Close My Eyes starts with a naked piano choprds before dropping int an urgent guitar riff which leads to big singalong chorus. Bring Me Down bounces along brilliantly, punctuated with some nice short stops. Forgotten feels like its being played in a giant cavern and there's some lush chords that bring the song to a stop in its middle before picking up again. Just Want To Live is the kind of soaring, epic Indie that we love with an excellent vocal performance by Steven Bayley as is Coming Down, similar and every bit as good. Elevation, the superb closing track is the best U2 track they never made.
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Most Recent Customer Reviews
3.0 out of 5 stars Can You Hear?
I bought this album when it was originally released, although it was definitely overshadowed by Franz Ferdinand, Keane, The Scissor Sisters and The Killers who also were starting... Read more
Published on 4 Jan 2009 by Flickering Ember
4.0 out of 5 stars An album that grows and grows on you
This album on my first listen only appealed to me due to one song Bring me down, but gradually as I listened to it, mainly while working it grew on me so much. Read more
Published on 26 July 2005 by "tradematt"
4.0 out of 5 stars Impressive
I bought this album on the basis of a couple of a good reviews, but only played it once without properly listening to it. Read more
Published on 17 Dec 2004 by dan the man
5.0 out of 5 stars pleasantly noisy!!!!
To cut the story short, all I'd like to say is that this album is great and that I could swear that somebody from My Vitriol was involved in it but it's not the case, anyway, if... Read more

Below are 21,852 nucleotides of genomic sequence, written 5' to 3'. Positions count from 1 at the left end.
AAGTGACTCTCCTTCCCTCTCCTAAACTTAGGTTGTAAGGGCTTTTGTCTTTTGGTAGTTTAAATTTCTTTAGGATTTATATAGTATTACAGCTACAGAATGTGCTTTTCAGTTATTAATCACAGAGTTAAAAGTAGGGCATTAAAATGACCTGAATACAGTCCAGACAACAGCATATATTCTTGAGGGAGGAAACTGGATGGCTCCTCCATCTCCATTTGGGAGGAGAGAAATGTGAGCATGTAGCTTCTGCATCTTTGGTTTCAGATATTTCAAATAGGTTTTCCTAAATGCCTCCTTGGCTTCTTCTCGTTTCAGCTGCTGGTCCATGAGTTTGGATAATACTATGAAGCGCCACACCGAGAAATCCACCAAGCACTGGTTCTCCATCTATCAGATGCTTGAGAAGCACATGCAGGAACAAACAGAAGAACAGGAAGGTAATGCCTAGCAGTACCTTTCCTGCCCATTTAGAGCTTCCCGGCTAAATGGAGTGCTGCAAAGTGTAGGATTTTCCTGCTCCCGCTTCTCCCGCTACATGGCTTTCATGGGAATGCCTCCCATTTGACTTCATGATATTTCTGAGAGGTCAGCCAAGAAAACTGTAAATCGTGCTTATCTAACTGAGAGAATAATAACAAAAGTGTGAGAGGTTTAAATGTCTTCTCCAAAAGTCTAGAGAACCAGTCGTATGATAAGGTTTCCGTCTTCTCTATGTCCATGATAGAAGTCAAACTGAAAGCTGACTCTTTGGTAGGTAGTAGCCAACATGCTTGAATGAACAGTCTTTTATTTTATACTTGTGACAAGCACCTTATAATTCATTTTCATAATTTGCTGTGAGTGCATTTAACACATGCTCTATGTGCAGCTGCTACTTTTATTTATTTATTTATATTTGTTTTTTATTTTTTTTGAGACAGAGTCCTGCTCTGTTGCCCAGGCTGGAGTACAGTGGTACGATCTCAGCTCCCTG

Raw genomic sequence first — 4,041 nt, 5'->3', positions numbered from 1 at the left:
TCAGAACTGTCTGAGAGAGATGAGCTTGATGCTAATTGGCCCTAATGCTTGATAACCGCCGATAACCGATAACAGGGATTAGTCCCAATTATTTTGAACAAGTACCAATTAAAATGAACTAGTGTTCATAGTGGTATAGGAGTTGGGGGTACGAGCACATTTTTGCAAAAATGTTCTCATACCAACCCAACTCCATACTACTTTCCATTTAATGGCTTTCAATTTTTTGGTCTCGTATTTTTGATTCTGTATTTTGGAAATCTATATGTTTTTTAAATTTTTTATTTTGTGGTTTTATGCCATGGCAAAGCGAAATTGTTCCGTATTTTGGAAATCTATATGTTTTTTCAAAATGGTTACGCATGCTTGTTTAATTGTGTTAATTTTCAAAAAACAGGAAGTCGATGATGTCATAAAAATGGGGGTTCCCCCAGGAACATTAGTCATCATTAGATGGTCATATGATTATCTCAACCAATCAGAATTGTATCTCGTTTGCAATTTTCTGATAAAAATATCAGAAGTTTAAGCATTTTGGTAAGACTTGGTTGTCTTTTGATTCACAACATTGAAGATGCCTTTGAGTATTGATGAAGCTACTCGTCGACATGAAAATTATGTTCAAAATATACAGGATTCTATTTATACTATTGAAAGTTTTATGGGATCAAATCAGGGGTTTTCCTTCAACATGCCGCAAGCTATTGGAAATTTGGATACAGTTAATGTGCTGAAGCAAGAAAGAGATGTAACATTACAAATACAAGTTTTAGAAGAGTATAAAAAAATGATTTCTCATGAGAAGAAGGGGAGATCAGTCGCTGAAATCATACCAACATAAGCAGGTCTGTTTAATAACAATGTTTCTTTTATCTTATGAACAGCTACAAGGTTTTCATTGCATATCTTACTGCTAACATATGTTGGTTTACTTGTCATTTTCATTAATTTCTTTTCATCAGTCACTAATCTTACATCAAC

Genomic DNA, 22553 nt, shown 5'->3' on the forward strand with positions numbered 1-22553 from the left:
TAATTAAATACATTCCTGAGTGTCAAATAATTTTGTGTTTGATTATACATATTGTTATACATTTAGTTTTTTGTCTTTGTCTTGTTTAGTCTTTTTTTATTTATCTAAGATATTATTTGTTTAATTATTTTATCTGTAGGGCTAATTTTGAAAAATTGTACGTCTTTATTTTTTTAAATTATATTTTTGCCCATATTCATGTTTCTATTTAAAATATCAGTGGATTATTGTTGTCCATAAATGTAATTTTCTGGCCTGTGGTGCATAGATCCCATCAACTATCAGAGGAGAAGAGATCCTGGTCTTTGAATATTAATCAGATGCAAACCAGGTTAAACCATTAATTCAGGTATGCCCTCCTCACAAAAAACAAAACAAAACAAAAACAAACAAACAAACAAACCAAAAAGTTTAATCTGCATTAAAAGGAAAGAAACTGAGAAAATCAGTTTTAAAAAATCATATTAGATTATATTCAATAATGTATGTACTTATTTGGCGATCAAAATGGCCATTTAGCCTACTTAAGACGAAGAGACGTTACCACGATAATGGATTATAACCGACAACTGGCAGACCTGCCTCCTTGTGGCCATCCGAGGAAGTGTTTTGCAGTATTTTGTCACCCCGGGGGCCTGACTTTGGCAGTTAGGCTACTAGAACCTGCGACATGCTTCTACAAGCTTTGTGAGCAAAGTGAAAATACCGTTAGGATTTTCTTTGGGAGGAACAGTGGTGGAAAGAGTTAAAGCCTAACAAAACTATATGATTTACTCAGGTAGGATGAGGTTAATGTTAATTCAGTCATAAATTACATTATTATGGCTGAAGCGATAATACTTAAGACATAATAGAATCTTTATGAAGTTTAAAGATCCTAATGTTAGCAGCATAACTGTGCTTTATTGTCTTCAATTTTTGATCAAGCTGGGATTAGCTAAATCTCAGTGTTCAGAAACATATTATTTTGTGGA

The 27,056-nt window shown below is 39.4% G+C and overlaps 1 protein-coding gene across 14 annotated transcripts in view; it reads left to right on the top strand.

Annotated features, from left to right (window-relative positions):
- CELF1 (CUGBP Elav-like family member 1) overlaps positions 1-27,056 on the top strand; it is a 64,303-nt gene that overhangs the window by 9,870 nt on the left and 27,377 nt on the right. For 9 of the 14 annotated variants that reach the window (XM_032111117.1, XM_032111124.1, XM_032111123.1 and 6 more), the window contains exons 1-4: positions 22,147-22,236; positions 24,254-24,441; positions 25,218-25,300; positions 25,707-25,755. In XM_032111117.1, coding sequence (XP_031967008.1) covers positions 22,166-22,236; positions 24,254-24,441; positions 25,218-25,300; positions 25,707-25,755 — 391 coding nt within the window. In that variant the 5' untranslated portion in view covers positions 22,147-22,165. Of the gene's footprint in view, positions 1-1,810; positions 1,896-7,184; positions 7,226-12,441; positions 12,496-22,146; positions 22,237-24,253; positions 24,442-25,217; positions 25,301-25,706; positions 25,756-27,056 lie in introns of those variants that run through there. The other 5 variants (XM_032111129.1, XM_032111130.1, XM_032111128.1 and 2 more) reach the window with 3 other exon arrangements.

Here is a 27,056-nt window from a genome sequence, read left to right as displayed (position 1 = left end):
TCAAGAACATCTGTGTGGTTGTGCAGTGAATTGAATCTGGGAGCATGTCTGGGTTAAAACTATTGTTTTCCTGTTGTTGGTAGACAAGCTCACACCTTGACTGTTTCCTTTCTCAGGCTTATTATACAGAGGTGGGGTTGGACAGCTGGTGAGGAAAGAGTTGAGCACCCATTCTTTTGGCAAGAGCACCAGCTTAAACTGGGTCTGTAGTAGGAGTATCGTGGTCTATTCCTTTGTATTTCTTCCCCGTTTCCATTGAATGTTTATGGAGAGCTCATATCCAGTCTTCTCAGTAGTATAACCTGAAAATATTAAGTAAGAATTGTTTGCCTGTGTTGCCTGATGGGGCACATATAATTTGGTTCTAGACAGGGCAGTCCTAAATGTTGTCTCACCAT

Published on 16 Sep 2004 by C
3.0 out of 5 stars Slightly over keen to be epic but still a compelling album
An album striving so self consciously to be epic as The Silent Hours risks inserting its clod hopping feet in it's mouth and choking on it's own platitudes. Read more
Published on 20 Aug 2004 by russell clarke
4.0 out of 5 stars Very promising, but theres room for improvement
i'm going to keep this simple, and review each song.
track 1 is a fantastic opener, upbeat, great guitars an keyboards, and gets very addictive! Read more
Published on 10 Aug 2004 by Mr. Andrew J. Mayne
5.0 out of 5 stars Never to be "forgotten"
What can I say about this album? Soaring, majestic, epic, grand, heartfelt, dramatic, and otherworldly. I could go on and on. Read more
Published on 28 July 2004 by S. Reid
5.0 out of 5 stars Best Album of 2004
What a year 2004 has already been, and as I write, we're only just half way through it. However, we've already seen epic releases from Keane, the Delays, Franz Ferdinand and The... Read more
Published on 10 July 2004 by Paul